He says he was taken to the detention centre, where he was left in plastic handcuffs for 10 hours. He was the first in the cell, by the end of the night there were 25. Bercarich says he received a cup of water after five hours and was given a stale cheese sandwich, that made him vomit. He asked for medical attention but was refused, he says. At one point, an officer upon finishing his apple, threw the core at the cell and people grabbed at it in hunger. He was released by midnight. "Before I left an officer said to me 'We'll be watching you all. If you show up ay another protest we will snatch you up.' That's still in my head. It's intimidating," said Bercarich. No charges were laid and he never got the opportunity to make a phone call.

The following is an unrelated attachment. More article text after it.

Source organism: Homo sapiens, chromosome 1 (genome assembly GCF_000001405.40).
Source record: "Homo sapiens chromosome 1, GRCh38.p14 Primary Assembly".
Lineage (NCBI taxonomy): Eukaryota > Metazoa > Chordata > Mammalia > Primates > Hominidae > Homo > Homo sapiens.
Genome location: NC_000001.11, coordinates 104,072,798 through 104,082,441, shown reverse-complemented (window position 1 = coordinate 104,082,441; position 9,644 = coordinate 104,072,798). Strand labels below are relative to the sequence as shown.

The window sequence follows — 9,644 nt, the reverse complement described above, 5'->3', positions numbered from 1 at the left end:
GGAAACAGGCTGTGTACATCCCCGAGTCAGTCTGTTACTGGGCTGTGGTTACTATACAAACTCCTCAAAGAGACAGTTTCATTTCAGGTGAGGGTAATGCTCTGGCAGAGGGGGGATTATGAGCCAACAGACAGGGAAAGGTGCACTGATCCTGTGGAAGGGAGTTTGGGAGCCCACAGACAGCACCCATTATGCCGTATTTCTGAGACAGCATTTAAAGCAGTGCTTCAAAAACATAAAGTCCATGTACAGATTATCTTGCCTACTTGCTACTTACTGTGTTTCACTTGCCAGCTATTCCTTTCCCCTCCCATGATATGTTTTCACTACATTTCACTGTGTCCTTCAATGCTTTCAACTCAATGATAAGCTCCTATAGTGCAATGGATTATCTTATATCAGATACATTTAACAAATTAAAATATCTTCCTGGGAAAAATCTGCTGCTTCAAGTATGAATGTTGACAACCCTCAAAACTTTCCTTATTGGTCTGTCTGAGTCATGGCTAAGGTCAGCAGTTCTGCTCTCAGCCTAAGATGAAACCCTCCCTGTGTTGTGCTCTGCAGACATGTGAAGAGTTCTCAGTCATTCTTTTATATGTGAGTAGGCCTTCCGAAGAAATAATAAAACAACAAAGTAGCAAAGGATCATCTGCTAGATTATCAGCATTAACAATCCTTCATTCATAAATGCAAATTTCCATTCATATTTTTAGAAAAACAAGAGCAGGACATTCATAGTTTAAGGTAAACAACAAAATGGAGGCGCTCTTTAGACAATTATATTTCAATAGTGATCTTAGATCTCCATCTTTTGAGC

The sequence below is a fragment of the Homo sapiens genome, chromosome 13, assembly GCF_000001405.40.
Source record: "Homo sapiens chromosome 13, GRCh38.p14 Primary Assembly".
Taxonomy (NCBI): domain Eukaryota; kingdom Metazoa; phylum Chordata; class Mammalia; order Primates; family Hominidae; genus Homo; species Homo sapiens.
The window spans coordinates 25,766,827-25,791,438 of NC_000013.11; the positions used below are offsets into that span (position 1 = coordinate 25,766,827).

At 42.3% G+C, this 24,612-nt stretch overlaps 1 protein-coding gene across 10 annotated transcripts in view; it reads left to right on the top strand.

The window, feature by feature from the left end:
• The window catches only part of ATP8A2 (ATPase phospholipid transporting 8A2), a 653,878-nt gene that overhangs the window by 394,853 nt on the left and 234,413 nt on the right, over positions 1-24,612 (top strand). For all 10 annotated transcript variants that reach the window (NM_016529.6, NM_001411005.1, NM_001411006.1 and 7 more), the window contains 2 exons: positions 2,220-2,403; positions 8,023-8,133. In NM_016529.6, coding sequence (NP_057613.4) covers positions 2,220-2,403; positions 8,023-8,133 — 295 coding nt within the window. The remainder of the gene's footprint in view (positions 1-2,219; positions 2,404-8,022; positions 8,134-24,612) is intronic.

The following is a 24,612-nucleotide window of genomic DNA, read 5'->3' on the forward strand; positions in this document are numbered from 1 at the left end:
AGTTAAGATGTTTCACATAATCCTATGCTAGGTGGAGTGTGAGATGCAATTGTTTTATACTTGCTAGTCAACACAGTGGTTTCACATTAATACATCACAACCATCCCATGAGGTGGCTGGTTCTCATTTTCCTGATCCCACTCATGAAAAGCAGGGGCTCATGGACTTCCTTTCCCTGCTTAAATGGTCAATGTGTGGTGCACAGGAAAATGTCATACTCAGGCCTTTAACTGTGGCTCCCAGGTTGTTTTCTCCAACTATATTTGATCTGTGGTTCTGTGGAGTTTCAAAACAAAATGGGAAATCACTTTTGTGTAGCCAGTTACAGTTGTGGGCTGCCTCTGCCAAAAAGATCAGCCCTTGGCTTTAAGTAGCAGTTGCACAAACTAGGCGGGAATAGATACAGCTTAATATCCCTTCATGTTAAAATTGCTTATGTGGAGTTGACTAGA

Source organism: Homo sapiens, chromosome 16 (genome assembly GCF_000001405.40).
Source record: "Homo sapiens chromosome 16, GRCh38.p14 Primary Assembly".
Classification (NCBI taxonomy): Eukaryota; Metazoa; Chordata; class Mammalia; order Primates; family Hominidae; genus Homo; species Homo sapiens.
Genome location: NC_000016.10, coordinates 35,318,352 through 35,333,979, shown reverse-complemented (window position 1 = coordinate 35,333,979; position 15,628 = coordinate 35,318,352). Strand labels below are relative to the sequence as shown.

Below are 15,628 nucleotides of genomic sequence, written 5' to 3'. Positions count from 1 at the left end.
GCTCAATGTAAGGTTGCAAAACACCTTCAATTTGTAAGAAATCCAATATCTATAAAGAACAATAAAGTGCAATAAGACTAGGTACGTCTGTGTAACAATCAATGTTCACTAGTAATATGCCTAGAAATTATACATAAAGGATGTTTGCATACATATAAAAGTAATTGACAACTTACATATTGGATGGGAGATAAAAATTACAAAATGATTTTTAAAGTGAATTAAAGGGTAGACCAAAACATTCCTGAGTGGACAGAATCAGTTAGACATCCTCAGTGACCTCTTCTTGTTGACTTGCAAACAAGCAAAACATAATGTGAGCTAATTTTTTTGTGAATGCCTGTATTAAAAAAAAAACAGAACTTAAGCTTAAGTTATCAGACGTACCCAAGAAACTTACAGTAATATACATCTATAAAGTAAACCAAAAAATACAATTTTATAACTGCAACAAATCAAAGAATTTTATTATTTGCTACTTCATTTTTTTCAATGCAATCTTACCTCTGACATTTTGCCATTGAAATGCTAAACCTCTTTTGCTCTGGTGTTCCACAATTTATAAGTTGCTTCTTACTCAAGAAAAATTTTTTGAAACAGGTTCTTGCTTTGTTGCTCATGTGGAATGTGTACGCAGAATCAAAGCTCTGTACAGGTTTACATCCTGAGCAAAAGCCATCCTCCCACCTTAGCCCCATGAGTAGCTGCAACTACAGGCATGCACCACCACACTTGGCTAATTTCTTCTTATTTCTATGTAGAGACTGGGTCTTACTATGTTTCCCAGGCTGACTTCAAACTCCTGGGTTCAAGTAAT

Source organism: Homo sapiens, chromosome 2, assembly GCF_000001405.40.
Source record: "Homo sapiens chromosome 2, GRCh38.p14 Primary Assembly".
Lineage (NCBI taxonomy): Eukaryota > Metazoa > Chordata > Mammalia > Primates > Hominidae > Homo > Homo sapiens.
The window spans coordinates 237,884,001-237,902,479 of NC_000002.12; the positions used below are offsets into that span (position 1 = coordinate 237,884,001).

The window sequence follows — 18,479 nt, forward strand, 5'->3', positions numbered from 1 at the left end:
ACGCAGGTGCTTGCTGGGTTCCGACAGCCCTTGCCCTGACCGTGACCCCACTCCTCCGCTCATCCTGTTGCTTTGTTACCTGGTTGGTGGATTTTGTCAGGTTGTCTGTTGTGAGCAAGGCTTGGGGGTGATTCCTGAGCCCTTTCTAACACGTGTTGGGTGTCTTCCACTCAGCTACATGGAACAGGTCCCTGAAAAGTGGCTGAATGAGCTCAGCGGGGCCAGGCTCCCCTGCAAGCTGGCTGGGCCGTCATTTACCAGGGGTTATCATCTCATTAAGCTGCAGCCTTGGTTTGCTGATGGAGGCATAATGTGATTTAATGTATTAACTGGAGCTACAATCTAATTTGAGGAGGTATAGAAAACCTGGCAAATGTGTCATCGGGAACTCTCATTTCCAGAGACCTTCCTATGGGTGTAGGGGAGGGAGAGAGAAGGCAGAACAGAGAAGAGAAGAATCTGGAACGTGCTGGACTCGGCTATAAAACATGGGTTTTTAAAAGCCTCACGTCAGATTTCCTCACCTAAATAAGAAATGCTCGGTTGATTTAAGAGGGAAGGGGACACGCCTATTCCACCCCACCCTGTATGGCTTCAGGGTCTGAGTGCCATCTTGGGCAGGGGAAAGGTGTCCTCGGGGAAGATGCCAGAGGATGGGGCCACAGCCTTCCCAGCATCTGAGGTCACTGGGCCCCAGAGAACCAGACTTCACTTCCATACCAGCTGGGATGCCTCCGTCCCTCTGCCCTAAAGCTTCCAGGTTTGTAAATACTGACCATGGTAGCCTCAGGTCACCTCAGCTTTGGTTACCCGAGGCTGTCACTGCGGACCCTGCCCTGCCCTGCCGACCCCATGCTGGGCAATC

Bercarich says he's thinking about filing a class-action lawsuit.



(Emily Berrigan attended the Community Mobilization Network's  Healing and Legal Consultation event at Christie Pitts in Toronto on Tuesday June 29. Kim Fox/CBC)

Name: Emily Berrigan

Age: 24

Organization/cause: None.

Where were you when arrested?  Queen's Park in the designated protest zone